Wednesday, 9:12am
31 August 2011

Reputations revisited: Terry Jones

i-D’s founder and art director says, ‘design shouldn’t be complicated.’

‘I’m a creative director. I work with photographers. Years ago I said design is a piece of piss. Design is something that shouldn’t be complicated.’

Tomorrow a new show opens in London celebrating more than three decades of i-D magazine in the wake of Taschen's recent cover anthology. Here are a few images and extracts from Eye’s Reputations interview with the title’s founder, art director and owner Terry Jones in 1998.

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Terry Jones (b. 1945) studied graphics at the West of England College of Art at Bristol but left – as a matter of principle – before qualifying when a favourite tutor [Richard Hollis see Reputations in Eye 59] was ‘dismissed’. His first job was as Ivan Dodd’s assistant and in 1972, following stints at Good Housekeepingand Vanity Fair, he became Art Director at English Vogue for five years.

In 1980 Jones launched i-D, whose subject matter and graphic style have had a huge influence on magazine and advertising design. Starting as a home-produced, stapled-together fanzine with a rough-and-ready approach to ‘instant design’, i-D has evolved into a fat glossy, acting on the way as a training ground for young journalists, designers and photographers. His work has been documented in Instant Design: A Manual of Graphic Techniques (Phaidon, 1990) and Catching the Moment (Booth-Clibborn Editions, 1997).

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In 1984 Jones enlisted the help of Time Out publisher Tony Elliott to turn i-D into a more commercial newsstand product. In 1996, after several years spent concentrating on advertising art direction, Jones decided to take a more hands-on approach to i-D, and has subsequently steered the design-led monthly back towards fashion, while retaining a puckish, punkish originality in style and content, throwing material together quickly in the manner of a low-budget film.

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Jones insists that ‘fashion is a game’, and a playful, competitive spirit informs his work, his life and his conversation.

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‘I never really thought about the distinction between being an artist and doing something commercial. Yet I saw people who had really taken one idea through for years and done it so brilliantly. My ideas were temporary – I’d always be on to the next thing. There was a guy called John Sharkey (see Eye 20) who was a poet and I was producing a concrete poetry magazine for him. We did an exhibition in Oxford where I was painting these six-foot letters and I was discussing with him my idea of Nuclear Art … in space. We had this huge argument … I was more into the debate of art than seriously living it.’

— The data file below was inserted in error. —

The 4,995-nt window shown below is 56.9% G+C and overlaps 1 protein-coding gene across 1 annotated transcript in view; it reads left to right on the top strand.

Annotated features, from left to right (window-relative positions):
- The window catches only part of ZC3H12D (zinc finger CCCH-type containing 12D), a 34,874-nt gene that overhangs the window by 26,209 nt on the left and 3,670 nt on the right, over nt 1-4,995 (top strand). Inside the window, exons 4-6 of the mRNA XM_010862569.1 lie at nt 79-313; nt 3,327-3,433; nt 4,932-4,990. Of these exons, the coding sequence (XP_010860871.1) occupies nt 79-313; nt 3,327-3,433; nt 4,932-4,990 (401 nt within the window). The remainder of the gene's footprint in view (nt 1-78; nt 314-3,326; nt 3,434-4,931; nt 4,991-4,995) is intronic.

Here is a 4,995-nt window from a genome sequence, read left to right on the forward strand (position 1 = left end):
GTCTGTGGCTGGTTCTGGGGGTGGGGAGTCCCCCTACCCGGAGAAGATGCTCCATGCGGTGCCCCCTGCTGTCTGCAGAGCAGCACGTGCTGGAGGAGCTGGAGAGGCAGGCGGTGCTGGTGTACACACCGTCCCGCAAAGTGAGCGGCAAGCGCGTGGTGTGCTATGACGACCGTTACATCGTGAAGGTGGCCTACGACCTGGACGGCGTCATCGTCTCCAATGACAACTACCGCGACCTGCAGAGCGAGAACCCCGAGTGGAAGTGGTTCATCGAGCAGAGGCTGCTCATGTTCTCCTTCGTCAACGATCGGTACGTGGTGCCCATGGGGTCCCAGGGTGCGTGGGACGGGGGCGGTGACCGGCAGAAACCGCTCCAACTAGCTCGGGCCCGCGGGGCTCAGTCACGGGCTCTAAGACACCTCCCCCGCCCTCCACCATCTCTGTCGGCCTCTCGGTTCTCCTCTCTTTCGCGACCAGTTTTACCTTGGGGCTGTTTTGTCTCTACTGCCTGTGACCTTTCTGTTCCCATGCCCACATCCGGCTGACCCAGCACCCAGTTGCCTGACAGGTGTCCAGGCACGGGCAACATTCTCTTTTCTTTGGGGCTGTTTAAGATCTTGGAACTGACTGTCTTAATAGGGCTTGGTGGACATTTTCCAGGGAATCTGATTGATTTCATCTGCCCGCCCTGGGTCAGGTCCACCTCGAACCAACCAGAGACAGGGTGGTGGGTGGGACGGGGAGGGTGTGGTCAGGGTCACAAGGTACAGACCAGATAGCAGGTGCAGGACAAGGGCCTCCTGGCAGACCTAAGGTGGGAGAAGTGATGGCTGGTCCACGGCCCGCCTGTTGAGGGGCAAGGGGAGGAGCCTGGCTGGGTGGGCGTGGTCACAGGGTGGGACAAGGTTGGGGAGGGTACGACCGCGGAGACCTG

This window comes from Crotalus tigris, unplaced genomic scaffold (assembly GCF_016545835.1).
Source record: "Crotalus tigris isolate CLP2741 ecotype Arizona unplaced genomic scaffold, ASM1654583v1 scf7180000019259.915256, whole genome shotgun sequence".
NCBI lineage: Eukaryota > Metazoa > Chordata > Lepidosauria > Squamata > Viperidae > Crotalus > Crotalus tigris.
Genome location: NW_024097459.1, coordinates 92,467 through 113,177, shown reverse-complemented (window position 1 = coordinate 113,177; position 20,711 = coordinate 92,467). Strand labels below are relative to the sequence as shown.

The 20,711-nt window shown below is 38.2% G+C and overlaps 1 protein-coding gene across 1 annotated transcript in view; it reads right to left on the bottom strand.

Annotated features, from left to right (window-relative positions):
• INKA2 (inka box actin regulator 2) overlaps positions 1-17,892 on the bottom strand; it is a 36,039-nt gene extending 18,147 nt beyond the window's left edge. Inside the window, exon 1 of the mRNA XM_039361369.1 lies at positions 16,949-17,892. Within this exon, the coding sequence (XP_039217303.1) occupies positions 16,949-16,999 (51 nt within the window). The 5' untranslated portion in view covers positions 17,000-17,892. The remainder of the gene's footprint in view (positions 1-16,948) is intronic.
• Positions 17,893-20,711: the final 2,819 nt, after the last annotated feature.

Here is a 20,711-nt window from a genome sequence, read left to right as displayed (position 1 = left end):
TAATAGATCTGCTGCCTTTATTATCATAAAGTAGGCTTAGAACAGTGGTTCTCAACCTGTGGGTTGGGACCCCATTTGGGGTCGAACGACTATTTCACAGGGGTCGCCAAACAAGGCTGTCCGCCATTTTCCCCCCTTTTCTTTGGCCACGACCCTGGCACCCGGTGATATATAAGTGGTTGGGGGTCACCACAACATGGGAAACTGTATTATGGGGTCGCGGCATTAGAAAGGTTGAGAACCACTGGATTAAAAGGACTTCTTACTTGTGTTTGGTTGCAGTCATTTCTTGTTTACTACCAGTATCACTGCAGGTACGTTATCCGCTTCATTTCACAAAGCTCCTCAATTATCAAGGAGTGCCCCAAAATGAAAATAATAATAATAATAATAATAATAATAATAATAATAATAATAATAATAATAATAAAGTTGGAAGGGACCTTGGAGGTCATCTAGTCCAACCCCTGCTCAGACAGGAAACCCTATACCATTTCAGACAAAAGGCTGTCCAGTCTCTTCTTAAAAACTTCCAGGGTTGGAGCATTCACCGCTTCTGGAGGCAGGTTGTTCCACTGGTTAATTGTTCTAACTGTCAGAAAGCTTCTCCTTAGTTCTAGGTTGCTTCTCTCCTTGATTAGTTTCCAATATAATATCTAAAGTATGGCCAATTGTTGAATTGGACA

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‘Graphic design I always saw as being like carpentry. It’s a trade. I wasn’t an illustrator and I wasn’t interested in applying myself to an aesthetic that was already established. I was interested in creating an aesthetic through experimenting, like blowing up lines or using other methods of graphic manipulation.’

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‘I’m a creative director in the sense that I work with photographers; I work with teams of people. Design for me is the icing. Years ago I said “design is a piece of piss” … design is something that shouldn’t be complicated.

‘When I did the Catching the Moment book I put in the spreads of the last issues of Vogue and the spreads that we were doing of i-D at the time and the “design ethic” of doing them was almost the same. The image has to come over much more strongly than the design. It’s back to simplicity.’

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‘In any process of communication you stretch the boundaries and you go to the edges and I think we did that with i-D just for the fun of doing it.

‘Fashion is something I enjoy because it’s transient. It’s something that marks a moment in time and it takes on a level of importance because the time in your life is important, whether it’s to do with music or smell or taste or clothes. Clothes are the outward expression.’


i-D covers 1980-2010, published by Taschen, Nov 2010, looks back over 30 years of the magazine and features many of its famous covers. The ‘i-D NOW’ pop-up show at the Red Gallery traces the magazine’s evolution from stapled fanzine to glossy mag.

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1-18 September 2011
Red Gallery
3 Rivington Street, London EC2A 3DT
[email protected]
Tel + 44(0) 20 7729 8080

Text and images from Reputations: Terry Jones, originally published in Eye 30.

Eye is the world’s most beautiful and collectable graphic design journal, published quarterly for professional designers, students and anyone interested in critical, informed writing about graphic design and visual culture. It’s available from all good design bookshops and online at the Eye shop. For a taste of the new issue, see Eye before you buy on Issuu. Eye 80, Summer 2011, is out now, featuring a Reputations interview with Robin Kinross of Hyphen Press.